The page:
favorite or most important language features?

favorite or most important language features?

Post by Marshall S » Mon, 08 Dec 2003 10:20:06


Hi all,

I'm interested to hear what people on this group consider
their favorite language features, or the ones they consider
most important. If you want to include a description of
why you consider the feature or features important, that
would be great.

I think garbage collection is probably the most useful
feature, even though it's unobtrusive. Life is so much
better when I don't have to manage memory myself,
and live with the associated debugging problems.

My favorite feature is polymorphism. It's just fun.

Anyone?


Marshall
 
 
 

favorite or most important language features?

Post by Christian » Mon, 08 Dec 2003 10:54:23

First class closures.

Reflexivity.

 
 
 

favorite or most important language features?

Post by Bruce Houl » Mon, 08 Dec 2003 13:51:35

In article <9fvAb.320422$9E1.1587785@attbi_s52>,



#1) garbage collection
#2) anonymous functions with lexical scoping and indefinite lifetime.
#3) powerful macros, preferably pattern-rewriting and hygienic,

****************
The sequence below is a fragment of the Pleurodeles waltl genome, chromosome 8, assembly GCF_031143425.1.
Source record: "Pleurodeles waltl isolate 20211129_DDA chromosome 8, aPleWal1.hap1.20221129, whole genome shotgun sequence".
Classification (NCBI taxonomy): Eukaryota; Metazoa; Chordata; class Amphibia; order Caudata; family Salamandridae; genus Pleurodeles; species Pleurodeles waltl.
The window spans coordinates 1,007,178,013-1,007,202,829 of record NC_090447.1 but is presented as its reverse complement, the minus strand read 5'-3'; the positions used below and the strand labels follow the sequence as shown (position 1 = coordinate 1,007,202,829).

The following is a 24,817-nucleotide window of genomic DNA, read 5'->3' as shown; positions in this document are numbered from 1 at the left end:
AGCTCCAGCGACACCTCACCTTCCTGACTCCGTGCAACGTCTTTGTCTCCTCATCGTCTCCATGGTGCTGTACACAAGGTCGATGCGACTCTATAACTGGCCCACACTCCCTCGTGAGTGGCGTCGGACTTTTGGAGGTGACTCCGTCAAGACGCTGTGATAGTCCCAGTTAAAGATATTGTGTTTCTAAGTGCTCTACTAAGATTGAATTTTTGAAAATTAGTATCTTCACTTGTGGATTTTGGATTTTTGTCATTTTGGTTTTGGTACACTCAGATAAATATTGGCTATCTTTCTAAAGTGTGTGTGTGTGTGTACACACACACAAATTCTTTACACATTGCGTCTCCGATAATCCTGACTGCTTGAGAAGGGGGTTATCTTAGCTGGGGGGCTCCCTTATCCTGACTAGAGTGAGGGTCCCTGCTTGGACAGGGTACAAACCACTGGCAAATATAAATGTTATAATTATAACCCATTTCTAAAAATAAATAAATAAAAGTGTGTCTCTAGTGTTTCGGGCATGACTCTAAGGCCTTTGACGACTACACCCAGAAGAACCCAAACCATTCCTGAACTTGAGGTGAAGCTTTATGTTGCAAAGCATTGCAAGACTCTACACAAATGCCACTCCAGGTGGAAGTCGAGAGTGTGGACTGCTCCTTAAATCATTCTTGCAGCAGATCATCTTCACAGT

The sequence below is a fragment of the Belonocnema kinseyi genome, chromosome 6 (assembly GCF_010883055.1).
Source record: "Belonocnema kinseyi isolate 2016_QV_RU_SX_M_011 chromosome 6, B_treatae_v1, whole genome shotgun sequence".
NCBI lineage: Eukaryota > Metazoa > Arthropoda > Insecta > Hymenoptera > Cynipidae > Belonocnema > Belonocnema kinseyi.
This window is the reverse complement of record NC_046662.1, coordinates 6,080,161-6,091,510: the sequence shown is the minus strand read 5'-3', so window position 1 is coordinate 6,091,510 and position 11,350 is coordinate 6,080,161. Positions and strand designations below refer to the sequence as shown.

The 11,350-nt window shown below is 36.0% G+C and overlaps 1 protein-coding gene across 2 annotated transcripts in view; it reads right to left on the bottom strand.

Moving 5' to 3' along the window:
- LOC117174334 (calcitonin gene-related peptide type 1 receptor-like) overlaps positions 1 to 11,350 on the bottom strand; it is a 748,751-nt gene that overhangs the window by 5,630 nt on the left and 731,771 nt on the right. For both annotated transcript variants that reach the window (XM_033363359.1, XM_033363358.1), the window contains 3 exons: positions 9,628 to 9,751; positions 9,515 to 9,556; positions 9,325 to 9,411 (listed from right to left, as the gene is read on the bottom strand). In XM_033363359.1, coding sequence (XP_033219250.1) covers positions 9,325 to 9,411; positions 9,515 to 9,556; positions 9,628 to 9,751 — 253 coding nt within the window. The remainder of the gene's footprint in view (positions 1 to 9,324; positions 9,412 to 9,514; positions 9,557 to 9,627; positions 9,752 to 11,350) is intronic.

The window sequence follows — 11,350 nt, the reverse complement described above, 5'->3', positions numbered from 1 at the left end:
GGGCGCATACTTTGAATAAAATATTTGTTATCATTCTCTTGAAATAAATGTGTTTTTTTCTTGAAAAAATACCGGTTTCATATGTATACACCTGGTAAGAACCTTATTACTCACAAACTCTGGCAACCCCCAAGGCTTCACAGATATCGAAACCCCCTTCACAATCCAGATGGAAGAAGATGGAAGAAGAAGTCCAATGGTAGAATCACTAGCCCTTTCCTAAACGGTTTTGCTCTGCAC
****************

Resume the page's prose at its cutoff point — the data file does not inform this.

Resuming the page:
but elisp/CL style with gensym will do in a pinch.

Given the above you can efficiently implement just about anything else
you might want.

Next come non-local exits, a type system and (optional) declarations,
and generic functions.

-- Bruce
 
 
 

favorite or most important language features?

Post by robert.wil » Tue, 09 Dec 2003 06:52:28

I don't have primarly fun with the language, but with the problems
solved. Huge and complex problems are best and the require simple
languages.

I consider Contracts the most important feature and I'm currently
writing an article on why.

The next thing are naming and recursion. These are in fact the most
basic features and without them you can't do anything (supposing we
haven't loops and gotos, which I both consider unnecessary). And
function application.

To protect contracts, you need modular scope (which when made good
implies abstract data types and in OO languages even allows
polymorphism, which again profits from contracts).

The language feature of the future is refinement. Algorithmic
refinement to replace loops. (See E.C.R.Hehner: "do considered od: a
Contribution to the Programming Calculus", Acta Informatica, v.11,
1979, p.287-304) And refinement of Modules to do firm and efficient
software design. (See one of the books on B,
http://www.yqcomputer.com/ @INRETS/B-Bibliography/B-Bibliography002.html.)